Because ERISA is so complex, it is always possible for a sponsor to either intentionally or negligently fail to meet its duty to participants. Sometimes there is merely disagreement over what ERISA or a plan requires of the sponsor. The resulting effect can be a partial or total loss of benefits. Time may or may not be a critical factor in challenging an ERISA violation. The best way to protect yourself if you feel you are being denied benefits due under an ERISA plan is to seek the counsel of an employment attorney with experience dealing with ERISA.
The goal of ERISA was to create a uniform, nationwide legal structure for employee benefit plans. This would eliminate the problem of managing the patchwork of differing state laws on insurance and pension plans for most employees. It would also set clear standards for the duties of employers to administer plans. Prior to ERISA plan administrators operated under state laws which set wildly different rules between states even when employers operated in multiple states. Under state law an employer could declare bankruptcy in federal court and effectively wipe away employee benefits as a lower tier obligation of the company. (This is what happened to Studebaker employees.)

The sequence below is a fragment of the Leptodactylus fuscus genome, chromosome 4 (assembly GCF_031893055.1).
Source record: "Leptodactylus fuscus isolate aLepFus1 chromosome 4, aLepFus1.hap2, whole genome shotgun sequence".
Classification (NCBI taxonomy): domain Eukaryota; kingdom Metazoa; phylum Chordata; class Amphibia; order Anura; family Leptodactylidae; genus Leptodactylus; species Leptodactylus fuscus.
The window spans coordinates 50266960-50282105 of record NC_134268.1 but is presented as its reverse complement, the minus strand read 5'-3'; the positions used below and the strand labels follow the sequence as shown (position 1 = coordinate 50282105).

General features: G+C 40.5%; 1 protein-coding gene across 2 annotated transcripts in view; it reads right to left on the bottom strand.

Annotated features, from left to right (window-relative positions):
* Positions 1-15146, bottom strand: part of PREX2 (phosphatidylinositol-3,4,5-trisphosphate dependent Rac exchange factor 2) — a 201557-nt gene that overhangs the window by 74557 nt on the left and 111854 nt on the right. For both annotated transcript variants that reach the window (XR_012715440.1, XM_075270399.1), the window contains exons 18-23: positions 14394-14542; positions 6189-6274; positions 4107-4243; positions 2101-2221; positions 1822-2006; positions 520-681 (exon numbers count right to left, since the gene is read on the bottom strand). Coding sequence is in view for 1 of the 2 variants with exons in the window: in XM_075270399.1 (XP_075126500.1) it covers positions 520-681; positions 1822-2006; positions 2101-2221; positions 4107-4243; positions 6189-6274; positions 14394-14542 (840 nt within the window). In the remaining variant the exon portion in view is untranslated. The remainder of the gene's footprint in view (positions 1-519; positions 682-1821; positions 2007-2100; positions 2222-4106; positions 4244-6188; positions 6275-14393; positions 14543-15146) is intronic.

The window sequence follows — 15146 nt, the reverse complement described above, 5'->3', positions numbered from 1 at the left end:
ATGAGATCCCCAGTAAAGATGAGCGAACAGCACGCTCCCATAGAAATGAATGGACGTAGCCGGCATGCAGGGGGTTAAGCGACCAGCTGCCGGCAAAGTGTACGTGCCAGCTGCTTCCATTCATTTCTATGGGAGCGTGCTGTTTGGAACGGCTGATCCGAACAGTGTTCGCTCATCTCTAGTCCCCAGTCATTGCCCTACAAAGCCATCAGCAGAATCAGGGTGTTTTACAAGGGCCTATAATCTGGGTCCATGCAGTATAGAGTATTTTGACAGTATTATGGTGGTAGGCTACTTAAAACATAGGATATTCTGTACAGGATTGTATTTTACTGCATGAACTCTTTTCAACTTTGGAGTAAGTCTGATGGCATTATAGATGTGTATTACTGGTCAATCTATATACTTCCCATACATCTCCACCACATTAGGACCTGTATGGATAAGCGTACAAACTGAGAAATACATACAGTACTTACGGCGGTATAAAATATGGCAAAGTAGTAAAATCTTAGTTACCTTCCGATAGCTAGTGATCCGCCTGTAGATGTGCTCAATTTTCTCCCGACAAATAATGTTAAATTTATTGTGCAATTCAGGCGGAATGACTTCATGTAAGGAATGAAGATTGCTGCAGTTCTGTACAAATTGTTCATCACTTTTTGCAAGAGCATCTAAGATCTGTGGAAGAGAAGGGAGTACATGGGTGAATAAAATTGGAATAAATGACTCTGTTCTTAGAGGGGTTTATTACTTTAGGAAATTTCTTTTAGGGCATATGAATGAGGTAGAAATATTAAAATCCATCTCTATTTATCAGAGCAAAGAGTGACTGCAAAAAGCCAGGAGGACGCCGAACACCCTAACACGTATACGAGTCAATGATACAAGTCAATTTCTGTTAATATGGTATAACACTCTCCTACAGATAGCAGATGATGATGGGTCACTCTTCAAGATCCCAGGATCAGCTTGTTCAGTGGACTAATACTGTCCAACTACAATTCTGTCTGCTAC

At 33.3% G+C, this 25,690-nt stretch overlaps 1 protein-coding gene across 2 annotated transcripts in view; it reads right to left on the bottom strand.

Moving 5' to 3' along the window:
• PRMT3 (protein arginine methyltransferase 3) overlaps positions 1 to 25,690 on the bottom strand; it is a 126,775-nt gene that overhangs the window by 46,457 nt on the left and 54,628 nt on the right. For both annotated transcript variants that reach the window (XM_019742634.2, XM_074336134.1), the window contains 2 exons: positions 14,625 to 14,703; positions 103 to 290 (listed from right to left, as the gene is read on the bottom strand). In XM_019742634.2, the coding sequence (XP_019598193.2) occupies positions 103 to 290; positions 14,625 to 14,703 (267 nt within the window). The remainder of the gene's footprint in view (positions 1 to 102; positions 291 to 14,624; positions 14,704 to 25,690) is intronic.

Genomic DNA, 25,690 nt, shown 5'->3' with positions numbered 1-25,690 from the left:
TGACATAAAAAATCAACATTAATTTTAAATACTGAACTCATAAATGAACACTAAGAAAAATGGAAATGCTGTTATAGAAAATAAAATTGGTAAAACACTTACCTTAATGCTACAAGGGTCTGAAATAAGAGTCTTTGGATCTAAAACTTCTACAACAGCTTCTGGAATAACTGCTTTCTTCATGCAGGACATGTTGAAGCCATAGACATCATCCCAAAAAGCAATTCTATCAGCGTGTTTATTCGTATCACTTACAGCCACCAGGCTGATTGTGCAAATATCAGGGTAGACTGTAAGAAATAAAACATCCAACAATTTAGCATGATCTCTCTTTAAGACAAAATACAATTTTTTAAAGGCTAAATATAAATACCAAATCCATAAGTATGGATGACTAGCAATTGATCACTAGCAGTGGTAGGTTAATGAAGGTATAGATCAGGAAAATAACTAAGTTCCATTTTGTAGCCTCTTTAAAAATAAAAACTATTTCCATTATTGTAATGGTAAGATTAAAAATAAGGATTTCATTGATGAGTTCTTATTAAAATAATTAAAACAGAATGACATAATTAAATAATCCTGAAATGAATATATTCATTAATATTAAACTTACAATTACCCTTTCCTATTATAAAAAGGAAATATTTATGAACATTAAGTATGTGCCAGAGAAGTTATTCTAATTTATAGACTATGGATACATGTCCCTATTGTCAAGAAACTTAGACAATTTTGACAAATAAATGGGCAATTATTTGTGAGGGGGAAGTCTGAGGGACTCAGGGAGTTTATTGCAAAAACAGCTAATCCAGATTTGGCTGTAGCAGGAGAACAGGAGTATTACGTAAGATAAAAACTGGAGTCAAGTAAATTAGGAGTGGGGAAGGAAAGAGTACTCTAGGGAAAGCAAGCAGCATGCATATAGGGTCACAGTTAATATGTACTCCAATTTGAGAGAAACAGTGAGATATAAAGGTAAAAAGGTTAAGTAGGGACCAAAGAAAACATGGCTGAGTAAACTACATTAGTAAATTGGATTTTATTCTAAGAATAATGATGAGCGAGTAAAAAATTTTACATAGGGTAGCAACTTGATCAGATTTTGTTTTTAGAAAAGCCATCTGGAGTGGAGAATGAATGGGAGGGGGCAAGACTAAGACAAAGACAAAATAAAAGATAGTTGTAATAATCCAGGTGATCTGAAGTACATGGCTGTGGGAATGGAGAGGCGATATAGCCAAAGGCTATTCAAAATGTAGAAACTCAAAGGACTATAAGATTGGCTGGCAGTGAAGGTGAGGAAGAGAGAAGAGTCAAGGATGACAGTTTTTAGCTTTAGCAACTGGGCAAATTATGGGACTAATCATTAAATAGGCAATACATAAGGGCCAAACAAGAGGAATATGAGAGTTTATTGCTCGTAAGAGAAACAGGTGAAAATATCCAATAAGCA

Of course, ERISA is not a full scale guarantee for workers. As we saw more than twenty-five years later, Enron employees suffered a similar fate due to other financial hijinks around ERISA-protected plans. Rather, ERISA developed a framework for the duties and benefit protections that would set a low bar for employers and plan administrators.
ERISA by statutory language and Supreme Court precedent has established ERISA as overriding state law on most employee benefit issues. The continuing complexity of benefit plans and the rules to establish a minimum degree of uniform regulation has created a dense web of complex regulation over a technical area of law. Most attorneys who work on ERISA issues with employee benefits are extremely specialized in this field to help navigate this dense web.
One might not believe it would be so difficult to establish a federal law that requires employers to administer benefit plans with fair dealing but, perhaps unsurprisingly, employers and their financial allies go to great lengths to find creative interpretations that require yet even more regulation to shore up these ridiculous interpretations. Employers then complain of compliance costs to comply with regulations they necessitated.
Employee benefits attorney for ERISA issues
Due to the complexity of ERISA issues, few plaintiff-side attorneys have a deep understanding of these issues. 401k plans, pension plans, health care plans and other ERISA-governed benefit plans all involve complex regulation. If you have questions about whether your benefit plan is being administered fairly and within ERISA compliance then you should talk to an employment attorney experienced with ERISA issues. Attorneys familiar with ERISA can evaluate the plan rules and operation to determine whether there are potential claims. ERISA also requires workers to follow a specific claims process. Your attorney can help guide you through that process.